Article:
While these pieces will be graded with numbers, the official grades for this course are letter grades.

The ultimate goal is to refine how you think - both formally and informally. Logic is the study of reliable (valid) arguments. When formalized these are proofs or derivations, but the same forms of argument and standards of validity apply to informal presentations. In this course you will work on different aspects of 'formal logic' as well as the connection to informal arguments. You will also be tested at several different intellectual levels.

- We will translate sentences from English (or mathematics or computer science) into formal sentences. We will also translate longer arguments from less formal settings into formal logic.
- At the core of the course is the game of 'formal logic'. There are specific rules for derivations (proofs) to be memorized and used accurately. The computer program SYMLOG will help you with this. It is very patient!
- A second level of 'doing formal logic' includes strategies for selecting which rules and formulae to use to produce a derivation (proof) for a given valid argument. This requires both practice and some judgment about what to try, when to switch to another strategy etc.. Of course, this builds on skills (i) and (ii), and will be very difficult if you cannot distinguish an incorrect argument from a correct one. Substantial skill with the symbol manipulation and the development of derivations will be tested on assignments, tests and exams.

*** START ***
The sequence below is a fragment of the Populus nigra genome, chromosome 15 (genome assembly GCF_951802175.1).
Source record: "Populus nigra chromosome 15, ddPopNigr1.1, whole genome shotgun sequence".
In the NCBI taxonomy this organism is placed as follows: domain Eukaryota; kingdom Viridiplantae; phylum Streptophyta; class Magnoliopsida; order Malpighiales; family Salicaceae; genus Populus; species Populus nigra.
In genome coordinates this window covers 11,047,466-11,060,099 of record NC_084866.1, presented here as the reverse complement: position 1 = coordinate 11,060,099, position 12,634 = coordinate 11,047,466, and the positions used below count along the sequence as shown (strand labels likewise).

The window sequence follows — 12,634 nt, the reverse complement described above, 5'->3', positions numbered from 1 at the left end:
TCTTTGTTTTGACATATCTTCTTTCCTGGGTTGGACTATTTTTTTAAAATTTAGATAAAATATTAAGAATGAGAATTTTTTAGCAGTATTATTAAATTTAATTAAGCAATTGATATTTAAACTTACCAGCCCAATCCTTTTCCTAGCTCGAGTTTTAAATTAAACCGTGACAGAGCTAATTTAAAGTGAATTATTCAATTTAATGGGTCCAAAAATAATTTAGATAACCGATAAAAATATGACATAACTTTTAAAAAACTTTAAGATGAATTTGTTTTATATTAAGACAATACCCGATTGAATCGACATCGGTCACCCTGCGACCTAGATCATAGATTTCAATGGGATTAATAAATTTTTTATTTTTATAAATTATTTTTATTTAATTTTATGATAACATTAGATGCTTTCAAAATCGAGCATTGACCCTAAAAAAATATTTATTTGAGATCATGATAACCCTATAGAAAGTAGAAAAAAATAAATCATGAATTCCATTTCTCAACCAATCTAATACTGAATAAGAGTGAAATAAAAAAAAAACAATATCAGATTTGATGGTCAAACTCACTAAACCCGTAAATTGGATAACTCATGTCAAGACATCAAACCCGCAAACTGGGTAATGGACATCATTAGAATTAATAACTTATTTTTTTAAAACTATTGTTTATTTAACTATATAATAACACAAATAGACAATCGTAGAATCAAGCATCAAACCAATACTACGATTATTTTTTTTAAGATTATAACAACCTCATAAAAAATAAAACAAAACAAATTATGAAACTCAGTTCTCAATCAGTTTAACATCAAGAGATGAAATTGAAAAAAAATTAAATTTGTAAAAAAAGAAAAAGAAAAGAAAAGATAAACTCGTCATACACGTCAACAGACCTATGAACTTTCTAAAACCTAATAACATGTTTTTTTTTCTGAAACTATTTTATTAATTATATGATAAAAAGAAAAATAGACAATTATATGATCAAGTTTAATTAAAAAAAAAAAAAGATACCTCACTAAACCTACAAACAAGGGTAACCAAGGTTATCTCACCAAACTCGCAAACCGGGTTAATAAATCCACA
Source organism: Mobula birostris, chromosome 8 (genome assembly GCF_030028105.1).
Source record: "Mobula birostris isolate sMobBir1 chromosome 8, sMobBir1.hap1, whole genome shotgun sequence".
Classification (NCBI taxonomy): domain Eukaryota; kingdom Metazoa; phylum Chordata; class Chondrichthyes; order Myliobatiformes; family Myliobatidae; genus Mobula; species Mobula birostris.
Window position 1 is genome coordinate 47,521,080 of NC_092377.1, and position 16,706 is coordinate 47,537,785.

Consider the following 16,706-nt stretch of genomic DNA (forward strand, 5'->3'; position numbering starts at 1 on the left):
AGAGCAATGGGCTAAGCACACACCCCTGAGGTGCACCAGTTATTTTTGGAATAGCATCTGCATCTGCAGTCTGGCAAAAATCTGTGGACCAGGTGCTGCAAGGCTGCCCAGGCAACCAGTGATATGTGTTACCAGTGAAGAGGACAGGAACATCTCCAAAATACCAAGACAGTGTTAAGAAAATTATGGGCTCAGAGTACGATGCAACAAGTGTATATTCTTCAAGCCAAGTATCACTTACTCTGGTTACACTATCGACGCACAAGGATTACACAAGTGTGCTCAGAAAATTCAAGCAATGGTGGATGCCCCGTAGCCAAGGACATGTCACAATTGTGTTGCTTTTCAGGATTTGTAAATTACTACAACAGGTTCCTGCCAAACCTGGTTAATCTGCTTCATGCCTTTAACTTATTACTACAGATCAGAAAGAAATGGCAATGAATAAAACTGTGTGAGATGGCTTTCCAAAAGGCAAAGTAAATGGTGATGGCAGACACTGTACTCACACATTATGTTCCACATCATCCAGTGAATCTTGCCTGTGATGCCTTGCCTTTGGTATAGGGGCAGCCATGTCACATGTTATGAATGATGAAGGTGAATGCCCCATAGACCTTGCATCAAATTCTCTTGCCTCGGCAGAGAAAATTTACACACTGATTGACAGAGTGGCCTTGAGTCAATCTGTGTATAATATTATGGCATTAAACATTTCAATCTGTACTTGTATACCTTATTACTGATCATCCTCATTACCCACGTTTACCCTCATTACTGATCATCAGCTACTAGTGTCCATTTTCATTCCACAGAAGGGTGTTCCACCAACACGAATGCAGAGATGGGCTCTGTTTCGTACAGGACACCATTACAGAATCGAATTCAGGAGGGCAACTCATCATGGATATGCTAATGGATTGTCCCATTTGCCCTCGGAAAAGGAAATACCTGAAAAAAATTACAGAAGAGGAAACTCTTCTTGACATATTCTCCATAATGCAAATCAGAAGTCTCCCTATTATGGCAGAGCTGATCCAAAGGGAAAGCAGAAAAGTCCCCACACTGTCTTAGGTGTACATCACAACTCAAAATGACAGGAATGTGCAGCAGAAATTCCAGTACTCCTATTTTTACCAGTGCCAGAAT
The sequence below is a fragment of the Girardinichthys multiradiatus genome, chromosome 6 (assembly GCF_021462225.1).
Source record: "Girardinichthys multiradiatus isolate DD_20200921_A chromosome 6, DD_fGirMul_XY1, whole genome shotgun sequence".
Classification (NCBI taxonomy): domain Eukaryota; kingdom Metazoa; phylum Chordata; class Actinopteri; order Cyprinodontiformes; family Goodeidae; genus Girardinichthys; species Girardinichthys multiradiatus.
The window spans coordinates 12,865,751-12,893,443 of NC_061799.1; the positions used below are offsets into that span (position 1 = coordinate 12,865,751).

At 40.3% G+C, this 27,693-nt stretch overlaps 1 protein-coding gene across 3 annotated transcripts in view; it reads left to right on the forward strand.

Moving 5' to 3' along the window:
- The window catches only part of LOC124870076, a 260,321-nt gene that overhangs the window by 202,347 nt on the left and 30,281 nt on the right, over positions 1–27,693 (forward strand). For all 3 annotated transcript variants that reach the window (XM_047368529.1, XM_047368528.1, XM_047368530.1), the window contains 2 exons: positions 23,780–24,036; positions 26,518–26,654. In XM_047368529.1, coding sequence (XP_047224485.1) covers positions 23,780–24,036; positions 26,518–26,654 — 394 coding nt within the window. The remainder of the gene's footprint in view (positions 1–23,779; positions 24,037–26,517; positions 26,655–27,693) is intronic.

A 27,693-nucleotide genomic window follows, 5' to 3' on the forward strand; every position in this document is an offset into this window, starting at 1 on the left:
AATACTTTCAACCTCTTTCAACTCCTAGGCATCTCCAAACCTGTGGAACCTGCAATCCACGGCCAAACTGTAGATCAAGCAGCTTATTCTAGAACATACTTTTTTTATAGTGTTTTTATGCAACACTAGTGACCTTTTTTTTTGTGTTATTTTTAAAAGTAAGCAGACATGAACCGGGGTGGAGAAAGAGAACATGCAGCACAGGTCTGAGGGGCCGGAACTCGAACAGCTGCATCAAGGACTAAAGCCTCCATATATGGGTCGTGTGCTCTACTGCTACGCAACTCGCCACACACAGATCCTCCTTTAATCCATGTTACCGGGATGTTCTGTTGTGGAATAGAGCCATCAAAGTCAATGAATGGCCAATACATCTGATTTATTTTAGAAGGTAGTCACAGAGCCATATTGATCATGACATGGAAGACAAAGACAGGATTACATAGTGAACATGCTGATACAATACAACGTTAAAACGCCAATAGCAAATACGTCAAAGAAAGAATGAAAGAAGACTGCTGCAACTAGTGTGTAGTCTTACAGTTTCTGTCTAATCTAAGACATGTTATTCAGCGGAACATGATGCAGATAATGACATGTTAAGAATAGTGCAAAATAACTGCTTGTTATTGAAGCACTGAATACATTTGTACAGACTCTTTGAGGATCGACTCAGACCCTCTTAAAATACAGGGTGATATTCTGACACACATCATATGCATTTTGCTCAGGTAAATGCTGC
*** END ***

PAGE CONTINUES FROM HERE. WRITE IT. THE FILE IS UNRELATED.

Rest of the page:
- As a companion to these 'derivations' (for valid arguments) will be 'interpretations' and 'models' which demonstrate that arguments are not valid. This includes both simple rules for interpreting a formula in a model and the more difficult judgment of which model to try. In general this process is less routine and involves more 'educated guesses' than process (iii) for derivations. However, the computer program will also help you with this - testing whether a given interpretation makes specific sentences true or false.